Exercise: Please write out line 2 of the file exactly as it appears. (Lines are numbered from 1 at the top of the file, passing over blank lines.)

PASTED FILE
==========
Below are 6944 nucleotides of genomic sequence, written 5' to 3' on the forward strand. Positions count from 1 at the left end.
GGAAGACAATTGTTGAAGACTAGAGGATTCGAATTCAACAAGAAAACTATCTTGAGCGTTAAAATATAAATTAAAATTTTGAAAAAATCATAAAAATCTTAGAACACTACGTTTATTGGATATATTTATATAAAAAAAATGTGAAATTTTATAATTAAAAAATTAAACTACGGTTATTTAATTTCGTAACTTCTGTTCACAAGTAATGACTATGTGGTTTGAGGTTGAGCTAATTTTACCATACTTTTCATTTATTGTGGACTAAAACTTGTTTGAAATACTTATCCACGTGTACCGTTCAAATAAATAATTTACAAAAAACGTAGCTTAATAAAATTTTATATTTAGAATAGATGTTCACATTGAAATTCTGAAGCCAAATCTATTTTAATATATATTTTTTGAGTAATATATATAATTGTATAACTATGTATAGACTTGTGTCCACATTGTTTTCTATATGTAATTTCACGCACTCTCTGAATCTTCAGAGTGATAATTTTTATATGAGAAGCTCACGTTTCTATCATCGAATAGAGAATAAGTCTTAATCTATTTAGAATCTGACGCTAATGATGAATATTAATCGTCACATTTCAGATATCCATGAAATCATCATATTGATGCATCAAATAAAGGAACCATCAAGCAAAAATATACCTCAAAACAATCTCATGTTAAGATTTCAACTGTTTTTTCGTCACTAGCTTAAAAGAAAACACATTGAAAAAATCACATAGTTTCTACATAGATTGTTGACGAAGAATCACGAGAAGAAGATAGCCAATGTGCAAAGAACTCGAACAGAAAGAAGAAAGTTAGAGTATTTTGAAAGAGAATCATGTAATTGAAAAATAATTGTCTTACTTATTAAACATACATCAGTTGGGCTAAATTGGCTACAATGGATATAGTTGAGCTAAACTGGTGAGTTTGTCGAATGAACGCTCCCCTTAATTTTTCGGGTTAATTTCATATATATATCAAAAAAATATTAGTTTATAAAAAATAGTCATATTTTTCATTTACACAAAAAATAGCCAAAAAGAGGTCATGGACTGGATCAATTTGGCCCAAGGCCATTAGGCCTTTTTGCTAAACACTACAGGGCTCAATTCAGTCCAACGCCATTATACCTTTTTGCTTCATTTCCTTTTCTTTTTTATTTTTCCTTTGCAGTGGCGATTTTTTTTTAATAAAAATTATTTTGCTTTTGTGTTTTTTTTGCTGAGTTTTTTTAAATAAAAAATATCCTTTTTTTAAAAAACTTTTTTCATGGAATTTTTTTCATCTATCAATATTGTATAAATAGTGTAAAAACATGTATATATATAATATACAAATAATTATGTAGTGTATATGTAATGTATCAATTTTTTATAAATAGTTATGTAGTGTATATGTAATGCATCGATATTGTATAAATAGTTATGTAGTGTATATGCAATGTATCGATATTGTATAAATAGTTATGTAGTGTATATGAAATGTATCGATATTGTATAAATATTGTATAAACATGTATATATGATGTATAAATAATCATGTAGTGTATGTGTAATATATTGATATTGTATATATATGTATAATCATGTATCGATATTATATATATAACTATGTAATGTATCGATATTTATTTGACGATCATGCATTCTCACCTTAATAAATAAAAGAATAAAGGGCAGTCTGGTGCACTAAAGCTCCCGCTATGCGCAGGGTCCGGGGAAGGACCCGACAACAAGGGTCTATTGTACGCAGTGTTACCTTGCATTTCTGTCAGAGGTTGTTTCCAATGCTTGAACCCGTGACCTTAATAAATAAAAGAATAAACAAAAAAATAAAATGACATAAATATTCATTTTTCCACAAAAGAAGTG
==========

GGAAGACAATTGTTGAAGACTAGAGGATTCGAATTCAACAAGAAAACTATCTTGAGCGTTAAAATATAAATTAAAATTTTGAAAAAATCATAAAAATCTTAGAACACTACGTTTATTGGATATATTTATATAAAAAAAATGTGAAATTTTATAATTAAAAAATTAAACTACGGTTATTTAATTTCGTAACTTCTGTTCACAAGTAATGACTATGTGGTTTGAGGTTGAGCTAATTTTACCATACTTTTCATTTATTGTGGACTAAAACTTGTTTGAAATACTTATCCACGTGTACCGTTCAAATAAATAATTTACAAAAAACGTAGCTTAATAAAATTTTATATTTAGAATAGATGTTCACATTGAAATTCTGAAGCCAAATCTATTTTAATATATATTTTTTGAGTAATATATATAATTGTATAACTATGTATAGACTTGTGTCCACATTGTTTTCTATATGTAATTTCACGCACTCTCTGAATCTTCAGAGTGATAATTTTTATATGAGAAGCTCACGTTTCTATCATCGAATAGAGAATAAGTCTTAATCTATTTAGAATCTGACGCTAATGATGAATATTAATCGTCACATTTCAGATATCCATGAAATCATCATATTGATGCATCAAATAAAGGAACCATCAAGCAAAAATATACCTCAAAACAATCTCATGTTAAGATTTCAACTGTTTTTTCGTCACTAGCTTAAAAGAAAACACATTGAAAAAATCACATAGTTTCTACATAGATTGTTGACGAAGAATCACGAGAAGAAGATAGCCAATGTGCAAAGAACTCGAACAGAAAGAAGAAAGTTAGAGTATTTTGAAAGAGAATCATGTAATTGAAAAATAATTGTCTTACTTATTAAACATACATCAGTTGGGCTAAATTGGCTACAATGGATATAGTTGAGCTAAACTGGTGAGTTTGTCGAATGAACGCTCCCCTTAATTTTTCGGGTTAATTTCATATATATATCAAAAAAATATTAGTTTATAAAAAATAGTCATATTTTTCATTTACACAAAAAATAGCCAAAAAGAGGTCATGGACTGGATCAATTTGGCCCAAGGCCATTAGGCCTTTTTGCTAAACACTACAGGGCTCAATTCAGTCCAACGCCATTATACCTTTTTGCTTCATTTCCTTTTCTTTTTTATTTTTCCTTTGCAGTGGCGATTTTTTTTTAATAAAAATTATTTTGCTTTTGTGTTTTTTTTGCTGAGTTTTTTTAAATAAAAAATATCCTTTTTTTAAAAAACTTTTTTCATGGAATTTTTTTCATCTATCAATATTGTATAAATAGTGTAAAAACATGTATATATATAATATACAAATAATTATGTAGTGTATATGTAATGTATCAATTTTTTATAAATAGTTATGTAGTGTATATGTAATGCATCGATATTGTATAAATAGTTATGTAGTGTATATGCAATGTATCGATATTGTATAAATAGTTATGTAGTGTATATGAAATGTATCGATATTGTATAAATATTGTATAAACATGTATATATGATGTATAAATAATCATGTAGTGTATGTGTAATATATTGATATTGTATATATATGTATAATCATGTATCGATATTATATATATAACTATGTAATGTATCGATATTTATTTGACGATCATGCATTCTCACCTTAATAAATAAAAGAATAAAGGGCAGTCTGGTGCACTAAAGCTCCCGCTATGCGCAGGGTCCGGGGAAGGACCCGACAACAAGGGTCTATTGTACGCAGTGTTACCTTGCATTTCTGTCAGAGGTTGTTTCCAATGCTTGAACCCGTGACCTTAATAAATAAAAGAATAAACAAAAAAATAAAATGACATAAATATTCATTTTTCCACAAAAGAAGTG